August 9, 2022

Building a lineup out of the Caps’ castaways

Mike Ribeiro addressing media during Washington Capitals Development Camp Day 6 Scrimmage at Kettler,  7/14/2012. (Cheryl Nichols/District Sports Page)

Mike Ribeiro addressing media during Washington Capitals Development Camp Day 6 Scrimmage at Kettler, 7/14/2012. (Cheryl Nichols/District Sports Page)

After seeing Filip Forsberg and Mike Ribeiro torch the Washington Capitals last Saturday, fans in the Verizon Center were left wondering, what if?

What if former general manager George McPhee had held onto the team’s top prospect in Forsberg and found a way to re-sign Ribeiro? Would those players be producing at the rate they are now for the Nashville Predators? How much better would a Caps’ team that lacks secondary scoring look with Forsberg’s 59 points and Ribeiro’s 60?

Those are the questions that will keep fans up at night.

There are a variety of reasons why players will leave a team. Sometimes it is due to trades, some players clash with coaches or teammates, neither side can agree on the terms of a contract, etc. Sometimes, it just doesn’t work out.

The mark of a good administration, however, is being able to recognize, develop and keep talent. That’s what makes Forsberg’s success sting so much.

Given the success of Forsberg and Ribeiro, one has to wonder how much talent have the Caps let slip from their roster? To answer that question, I’ve put together a lineup based just on former Caps who are still in the league.

NOTE: This roster is made up of players whose rights formerly belonged to the Caps and who have appeared in at least one NHL game this season. It is not all of the former Caps still in the league. Not all players are playing their natural positions, but hey, you have to work with what you have:

Forward lines:

Tomas Fleischmann – Mike Ribeiro – Filip Forsberg

Dainius Zubrus – Mikhail Grabovski – Jaromir Jagr

Mathieu Perreault – Cody Eakin – Alex Semin

Matt Hendricks – Boyd Gordon – Martin Erat

Defensive pairs:

Scott Hannan – Dennis Wideman

Jack Hillen – Sergei Gonchar

Jeff Schultz – Tyson Strachan


Semyon Varlamov, Jaroslav Halak

Poor Erat. He just can’t buy a break.

With an average age of 31.2 years, this is an incredibly old lineup (the oldest NHL roster this season is New Jersey’s 30.0). That’s to be expected as youth is an asset that teams will work harder to keep.

Offensively, this team would certainly not lack for scoring. With a player like Alex Ovechkin on the roster, the Caps could afford to let go of some pretty significant offensive talent, but with secondary scoring now an issue for the Caps, there’s no doubt they would benefit from still having player like Fleischmann and Perreault.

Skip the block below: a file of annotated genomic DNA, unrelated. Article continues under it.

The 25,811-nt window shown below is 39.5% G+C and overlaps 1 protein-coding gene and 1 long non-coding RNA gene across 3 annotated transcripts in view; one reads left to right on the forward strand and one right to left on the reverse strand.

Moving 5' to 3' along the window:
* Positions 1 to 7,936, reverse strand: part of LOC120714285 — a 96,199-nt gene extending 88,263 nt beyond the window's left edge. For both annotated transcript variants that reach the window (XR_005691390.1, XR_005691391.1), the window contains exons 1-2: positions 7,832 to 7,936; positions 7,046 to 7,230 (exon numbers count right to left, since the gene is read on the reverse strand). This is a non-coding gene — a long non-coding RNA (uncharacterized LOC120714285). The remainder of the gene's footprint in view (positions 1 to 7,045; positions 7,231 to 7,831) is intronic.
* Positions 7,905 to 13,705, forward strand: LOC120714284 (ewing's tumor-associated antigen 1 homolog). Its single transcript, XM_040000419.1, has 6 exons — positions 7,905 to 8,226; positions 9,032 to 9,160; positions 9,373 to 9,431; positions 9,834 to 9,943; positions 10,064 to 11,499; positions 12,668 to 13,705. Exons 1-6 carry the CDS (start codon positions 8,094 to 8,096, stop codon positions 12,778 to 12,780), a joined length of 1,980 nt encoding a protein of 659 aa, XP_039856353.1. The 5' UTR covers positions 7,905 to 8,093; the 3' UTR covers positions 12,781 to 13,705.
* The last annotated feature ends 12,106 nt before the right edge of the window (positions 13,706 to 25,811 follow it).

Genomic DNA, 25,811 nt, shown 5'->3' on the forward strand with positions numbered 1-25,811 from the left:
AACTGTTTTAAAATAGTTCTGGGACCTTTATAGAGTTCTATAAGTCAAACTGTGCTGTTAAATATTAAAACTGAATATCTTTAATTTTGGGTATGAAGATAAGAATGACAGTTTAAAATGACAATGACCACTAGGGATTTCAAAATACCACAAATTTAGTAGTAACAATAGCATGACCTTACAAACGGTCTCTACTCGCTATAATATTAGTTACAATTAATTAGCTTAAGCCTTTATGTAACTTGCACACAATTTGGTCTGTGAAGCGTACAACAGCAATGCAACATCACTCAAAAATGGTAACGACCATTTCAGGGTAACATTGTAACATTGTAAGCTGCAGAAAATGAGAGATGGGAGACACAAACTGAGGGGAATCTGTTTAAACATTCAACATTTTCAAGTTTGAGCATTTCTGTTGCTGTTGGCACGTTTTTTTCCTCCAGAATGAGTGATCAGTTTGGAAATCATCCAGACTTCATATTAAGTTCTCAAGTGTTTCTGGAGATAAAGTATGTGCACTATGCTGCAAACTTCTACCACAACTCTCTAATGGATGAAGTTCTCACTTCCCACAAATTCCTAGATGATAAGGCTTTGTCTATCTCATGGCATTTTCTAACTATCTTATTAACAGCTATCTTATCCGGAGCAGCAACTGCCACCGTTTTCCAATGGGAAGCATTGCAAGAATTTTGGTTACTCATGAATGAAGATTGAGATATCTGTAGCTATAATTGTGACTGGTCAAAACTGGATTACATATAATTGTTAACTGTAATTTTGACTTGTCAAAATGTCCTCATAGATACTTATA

Defensively, this lineup is hot garbage. Hannan-Wideman is a lousy top pair, Hillen is a a sixth defenseman at best and certainly should not be in the top four, Gonchar is 40 years old and a pair of Schultz-Strachan would not even be a top pair on several AHL teams.

There’s no doubt the current stable of blue liners for the Caps is far superior. Being able to hold onto players like John Carlson, Karl Alzner, Mike Green (at least for now) and Dmitry Orlov while not retaining these six players is a good sign that at least the team has held onto its best defensive talent.

In net, both Varlamov and Halak have shown flashes of greatness throughout their careers, but both lack the stability Braden Holtby has shown this season. It’s hard to imagine either Varlamov or Halak being able to handle a workload of 66 starts as Holtby has thus far.

It would seem that over the years the Caps, led primarily by McPhee, have made the right personnel moves in terms of defense and goaltending, but have let far too much offensive talent come and go. Could this have been an over-reliance by McPhee on Ovechkin and Backstrom? Given that they account for over $16 million of the team’s cap space, that seems like a safe bet.

If today’s Caps were to play their castaways in a game, who do you think would win?

About J.J. Regan

J.J. Regan is a contributor to District Sports Page. He also is a college football and NHL blogger for and and has a master's degree in interactive journalism from American University. Regan follows all DC sports but focuses mainly on the the Caps and college football. You can view his online portfolio at Follow him on Twitter @TheDC_Sportsguy.


  1. You left Johnny Oduya. He was drafted by the caps.

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